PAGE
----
Tuesday 4 November 2008

Visualising Repository Contents

Those who have followed this blog will know that I'm a sucker for a good visualisation that provides a helpful way of displaying and accessing the contents of a collection or a whole repository.

So I read with interest about cooliris, a convincing and polished implementation of the displaywall metaphor that works on media resources described in RSS feeds. Using XSLT I turned the XML export of an EPrints search result into the required MediaRSS format (making use of the eprint item thumbnails) and embedded it into a web page as a demo. The results are best viewed in their installable full-screen viewer rather than the web page-embedded Flash program, especially if the feed extends to thousands of objects!

This technique is obviously best for visually attractive items, rather than a wall full of text-based journal articles, and would probably form an accompaniment to a collection listing, rather than replacing it.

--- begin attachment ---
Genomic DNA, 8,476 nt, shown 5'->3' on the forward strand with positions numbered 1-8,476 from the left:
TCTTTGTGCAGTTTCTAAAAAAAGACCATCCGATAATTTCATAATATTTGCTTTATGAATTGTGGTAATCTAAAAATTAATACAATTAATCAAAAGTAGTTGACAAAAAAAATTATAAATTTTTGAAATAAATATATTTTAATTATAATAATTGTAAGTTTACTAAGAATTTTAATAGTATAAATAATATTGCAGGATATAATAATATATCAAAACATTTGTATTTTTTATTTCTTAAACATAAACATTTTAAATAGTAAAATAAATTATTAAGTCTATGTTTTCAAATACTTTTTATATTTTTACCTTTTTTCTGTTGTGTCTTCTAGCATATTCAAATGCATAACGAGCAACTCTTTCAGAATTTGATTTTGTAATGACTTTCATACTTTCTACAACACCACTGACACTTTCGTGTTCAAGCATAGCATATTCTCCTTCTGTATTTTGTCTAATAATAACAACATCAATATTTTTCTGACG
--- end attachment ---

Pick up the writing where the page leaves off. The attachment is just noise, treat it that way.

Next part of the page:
1. My library school buddy, Josh Ranger, has been experimenting with visualization for digitized manuscript collections. He learned from his user studies that researchers were going quickly through folders of paper correspondence -- scanning for official looking letterhead and/or hand written notes.

    His thought was: "Why not make this possible for digital facsimiles?"

    He used PicLens -- which looks similar enough to CoolIris to make me think it's the same software with a new name.

    Anyhoo. Here's a link to Josh's Ada James set on Flickr:


    Great site, keep up the excellent work! I learned about you from Dorothea Salo.


    -Sally J.
    The Practical Archivist

  2. You're spot on - cooliris is a rebranding of PicLens. Their software allows you to have an alternative view/interaction with the objects on the web page. So when I navigate to Josh's Flickr page then I can see an alternative view of the documents as a picture wall.

    I think you bring out the important application of this visualisation - it allows our natural perception facilities to quickly and efficiently search for important visual features. Any repository task that is visual in nature can benefit from this. An open access example: checking for publishers' PDFs.